Check here for Darwin Day events in your neighbourhood.

Donate to the Charles Darwin Foundation.

Curl up with A. S. Byatt’s Angels and Insects or George Levine’s Darwin Loves You.

There is indeed a grandeur in this view of life.


Comments

A moment to be seized, surely, not just to celebrate Darwin as an inspirational figure, but also to celebrate that spirit of perpetual skepticism and open-minded inquiry that is essential to this kind of science, to the best aspects of ‘Western’ philosophy, and to those elements of our political culture that are worth clinging too. Which also means understanding the limits of this mode of understanding (the danger posed by the failure to comprehend those limits is best exemplified by Dawkins, who seemingly cannot begin to understand just how much he does not know about religion and society).

The time has come - hasn’t it? - to rescue the radical and brilliant theory of evolution from the clutches of both sides of an increasingly hysterical debate - the side wishing to evangelize it as sacred and unquestionable truth, and the side that denounces it as a heresy. Perhaps I am guilty of being uncompromising by wanting to insist that the idea of evolution leaves open a space for faith in an awesome power that made such a beautifully intricate process of creation possible. (That’s not a faith I hold, but I place value on leaving a space open for it). But I think that position leaves a space open for a dialogue that looks increasingly critical (both in the sense that it is urgently necessary, and in the sense that it can enrich our understanding) just now.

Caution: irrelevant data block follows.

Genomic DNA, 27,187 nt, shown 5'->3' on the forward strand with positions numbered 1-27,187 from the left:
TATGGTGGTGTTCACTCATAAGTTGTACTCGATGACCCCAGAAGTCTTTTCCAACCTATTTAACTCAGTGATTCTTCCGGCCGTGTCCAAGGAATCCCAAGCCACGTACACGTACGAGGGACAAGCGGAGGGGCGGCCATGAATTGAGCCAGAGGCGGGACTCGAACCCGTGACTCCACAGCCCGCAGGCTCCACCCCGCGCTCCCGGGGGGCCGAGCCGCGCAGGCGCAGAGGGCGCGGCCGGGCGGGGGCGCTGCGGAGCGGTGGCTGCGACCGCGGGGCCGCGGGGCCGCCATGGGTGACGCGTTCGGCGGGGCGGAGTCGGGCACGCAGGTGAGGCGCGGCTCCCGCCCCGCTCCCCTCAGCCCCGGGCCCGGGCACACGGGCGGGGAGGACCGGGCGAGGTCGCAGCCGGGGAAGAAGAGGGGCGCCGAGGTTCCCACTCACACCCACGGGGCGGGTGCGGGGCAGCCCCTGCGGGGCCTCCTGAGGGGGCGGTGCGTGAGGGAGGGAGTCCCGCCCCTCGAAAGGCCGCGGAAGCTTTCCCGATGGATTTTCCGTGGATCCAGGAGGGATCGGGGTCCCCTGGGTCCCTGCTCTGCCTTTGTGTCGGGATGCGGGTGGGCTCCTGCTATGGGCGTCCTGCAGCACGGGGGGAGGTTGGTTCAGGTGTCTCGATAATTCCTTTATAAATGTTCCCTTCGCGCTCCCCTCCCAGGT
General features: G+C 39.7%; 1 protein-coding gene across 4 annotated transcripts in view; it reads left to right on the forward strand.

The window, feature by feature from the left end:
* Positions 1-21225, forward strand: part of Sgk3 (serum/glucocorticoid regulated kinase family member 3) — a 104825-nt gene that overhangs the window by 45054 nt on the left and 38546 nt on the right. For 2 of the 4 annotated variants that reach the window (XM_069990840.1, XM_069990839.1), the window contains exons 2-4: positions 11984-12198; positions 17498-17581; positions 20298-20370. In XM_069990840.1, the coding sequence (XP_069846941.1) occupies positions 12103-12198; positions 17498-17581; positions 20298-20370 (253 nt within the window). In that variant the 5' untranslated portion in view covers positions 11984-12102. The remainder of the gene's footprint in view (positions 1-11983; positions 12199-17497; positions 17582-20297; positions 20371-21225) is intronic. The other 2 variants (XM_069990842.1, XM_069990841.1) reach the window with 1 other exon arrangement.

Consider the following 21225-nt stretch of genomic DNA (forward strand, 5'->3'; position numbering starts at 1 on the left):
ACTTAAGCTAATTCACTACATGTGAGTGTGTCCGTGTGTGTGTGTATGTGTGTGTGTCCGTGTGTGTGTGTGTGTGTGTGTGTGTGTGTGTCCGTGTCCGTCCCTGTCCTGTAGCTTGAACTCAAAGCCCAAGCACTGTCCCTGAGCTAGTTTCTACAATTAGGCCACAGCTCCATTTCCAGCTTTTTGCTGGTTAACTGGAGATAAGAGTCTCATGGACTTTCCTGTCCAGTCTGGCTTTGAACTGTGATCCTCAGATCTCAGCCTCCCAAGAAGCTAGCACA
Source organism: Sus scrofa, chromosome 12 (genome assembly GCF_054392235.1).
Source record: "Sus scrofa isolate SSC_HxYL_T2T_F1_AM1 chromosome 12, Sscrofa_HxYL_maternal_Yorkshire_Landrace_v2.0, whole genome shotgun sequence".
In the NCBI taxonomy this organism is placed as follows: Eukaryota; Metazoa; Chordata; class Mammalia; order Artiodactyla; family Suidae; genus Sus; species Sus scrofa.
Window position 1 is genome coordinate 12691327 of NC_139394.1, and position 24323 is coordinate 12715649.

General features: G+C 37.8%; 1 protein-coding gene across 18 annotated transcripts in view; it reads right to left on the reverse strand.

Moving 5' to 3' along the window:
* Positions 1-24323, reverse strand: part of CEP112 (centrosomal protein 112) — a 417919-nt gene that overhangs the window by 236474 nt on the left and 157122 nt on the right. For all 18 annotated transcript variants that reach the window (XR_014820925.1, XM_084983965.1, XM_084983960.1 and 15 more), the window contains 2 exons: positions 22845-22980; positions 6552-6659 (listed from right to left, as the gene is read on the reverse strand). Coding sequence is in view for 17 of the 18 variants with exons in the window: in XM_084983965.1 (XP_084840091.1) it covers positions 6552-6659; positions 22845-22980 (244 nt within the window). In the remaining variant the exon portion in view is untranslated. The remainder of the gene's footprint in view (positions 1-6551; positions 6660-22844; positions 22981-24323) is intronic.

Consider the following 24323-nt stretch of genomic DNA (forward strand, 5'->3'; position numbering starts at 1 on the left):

By on 02/12/09 at 10:31 AM | Permanent link to this comment

Here’s a nice Intelligent Design parody:

Design

I found a dimpled spider, fat and white,
On a white heal-all, holding up a moth
Like a white piece of rigid satin cloth --
Assorted characters of death and blight
Mixed ready to begin the morning right,
Like the ingredients of a witches’ broth --
A snow-drop spider, a flower like a froth,
And dead wings carried like a paper kite.

What had that flower to do with being white,
The wayside blue and innocent heal-all?
What brought the kindred spider to that height,
Then steered the white moth thither in the night?
What but design of darkness to appall?--
If design govern in a thing so small.

Robert Frost

By John Emerson on 02/12/09 at 10:43 AM | Permanent link to this comment